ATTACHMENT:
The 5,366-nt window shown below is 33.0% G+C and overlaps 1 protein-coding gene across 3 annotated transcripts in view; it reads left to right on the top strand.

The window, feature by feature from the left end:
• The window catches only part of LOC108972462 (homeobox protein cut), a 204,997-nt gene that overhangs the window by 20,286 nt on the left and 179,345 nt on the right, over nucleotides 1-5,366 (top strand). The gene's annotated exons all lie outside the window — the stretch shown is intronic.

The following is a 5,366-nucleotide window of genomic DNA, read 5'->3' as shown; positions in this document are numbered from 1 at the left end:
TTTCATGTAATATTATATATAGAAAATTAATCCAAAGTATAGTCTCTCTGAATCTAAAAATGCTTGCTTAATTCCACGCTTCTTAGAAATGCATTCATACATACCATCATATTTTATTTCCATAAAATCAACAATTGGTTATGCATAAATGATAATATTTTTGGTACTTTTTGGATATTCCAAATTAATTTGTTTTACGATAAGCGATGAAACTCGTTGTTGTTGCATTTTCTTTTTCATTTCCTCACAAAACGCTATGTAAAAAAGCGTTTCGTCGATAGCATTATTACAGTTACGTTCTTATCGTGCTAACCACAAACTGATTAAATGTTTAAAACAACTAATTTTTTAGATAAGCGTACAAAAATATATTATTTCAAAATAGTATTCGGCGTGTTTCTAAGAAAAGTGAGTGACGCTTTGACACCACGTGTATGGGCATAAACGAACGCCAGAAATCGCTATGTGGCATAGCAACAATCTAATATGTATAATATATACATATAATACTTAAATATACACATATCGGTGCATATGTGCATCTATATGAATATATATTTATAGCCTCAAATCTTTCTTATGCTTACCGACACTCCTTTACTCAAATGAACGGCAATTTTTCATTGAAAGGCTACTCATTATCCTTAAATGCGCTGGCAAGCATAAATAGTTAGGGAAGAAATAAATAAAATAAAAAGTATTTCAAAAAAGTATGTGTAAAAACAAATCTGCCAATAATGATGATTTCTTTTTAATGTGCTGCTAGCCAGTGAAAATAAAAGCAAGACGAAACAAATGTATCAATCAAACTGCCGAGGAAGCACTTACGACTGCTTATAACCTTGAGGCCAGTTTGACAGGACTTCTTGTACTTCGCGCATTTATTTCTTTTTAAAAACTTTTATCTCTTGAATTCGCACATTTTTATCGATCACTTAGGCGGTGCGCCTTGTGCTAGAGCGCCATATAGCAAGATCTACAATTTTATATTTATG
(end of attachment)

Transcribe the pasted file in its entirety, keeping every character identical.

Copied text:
The 5,366-nt window shown below is 33.0% G+C and overlaps 1 protein-coding gene across 3 annotated transcripts in view; it reads left to right on the top strand.

The window, feature by feature from the left end:
• The window catches only part of LOC108972462 (homeobox protein cut), a 204,997-nt gene that overhangs the window by 20,286 nt on the left and 179,345 nt on the right, over nucleotides 1-5,366 (top strand). The gene's annotated exons all lie outside the window — the stretch shown is intronic.

The following is a 5,366-nucleotide window of genomic DNA, read 5'->3' as shown; positions in this document are numbered from 1 at the left end:
TTTCATGTAATATTATATATAGAAAATTAATCCAAAGTATAGTCTCTCTGAATCTAAAAATGCTTGCTTAATTCCACGCTTCTTAGAAATGCATTCATACATACCATCATATTTTATTTCCATAAAATCAACAATTGGTTATGCATAAATGATAATATTTTTGGTACTTTTTGGATATTCCAAATTAATTTGTTTTACGATAAGCGATGAAACTCGTTGTTGTTGCATTTTCTTTTTCATTTCCTCACAAAACGCTATGTAAAAAAGCGTTTCGTCGATAGCATTATTACAGTTACGTTCTTATCGTGCTAACCACAAACTGATTAAATGTTTAAAACAACTAATTTTTTAGATAAGCGTACAAAAATATATTATTTCAAAATAGTATTCGGCGTGTTTCTAAGAAAAGTGAGTGACGCTTTGACACCACGTGTATGGGCATAAACGAACGCCAGAAATCGCTATGTGGCATAGCAACAATCTAATATGTATAATATATACATATAATACTTAAATATACACATATCGGTGCATATGTGCATCTATATGAATATATATTTATAGCCTCAAATCTTTCTTATGCTTACCGACACTCCTTTACTCAAATGAACGGCAATTTTTCATTGAAAGGCTACTCATTATCCTTAAATGCGCTGGCAAGCATAAATAGTTAGGGAAGAAATAAATAAAATAAAAAGTATTTCAAAAAAGTATGTGTAAAAACAAATCTGCCAATAATGATGATTTCTTTTTAATGTGCTGCTAGCCAGTGAAAATAAAAGCAAGACGAAACAAATGTATCAATCAAACTGCCGAGGAAGCACTTACGACTGCTTATAACCTTGAGGCCAGTTTGACAGGACTTCTTGTACTTCGCGCATTTATTTCTTTTTAAAAACTTTTATCTCTTGAATTCGCACATTTTTATCGATCACTTAGGCGGTGCGCCTTGTGCTAGAGCGCCATATAGCAAGATCTACAATTTTATATTTATG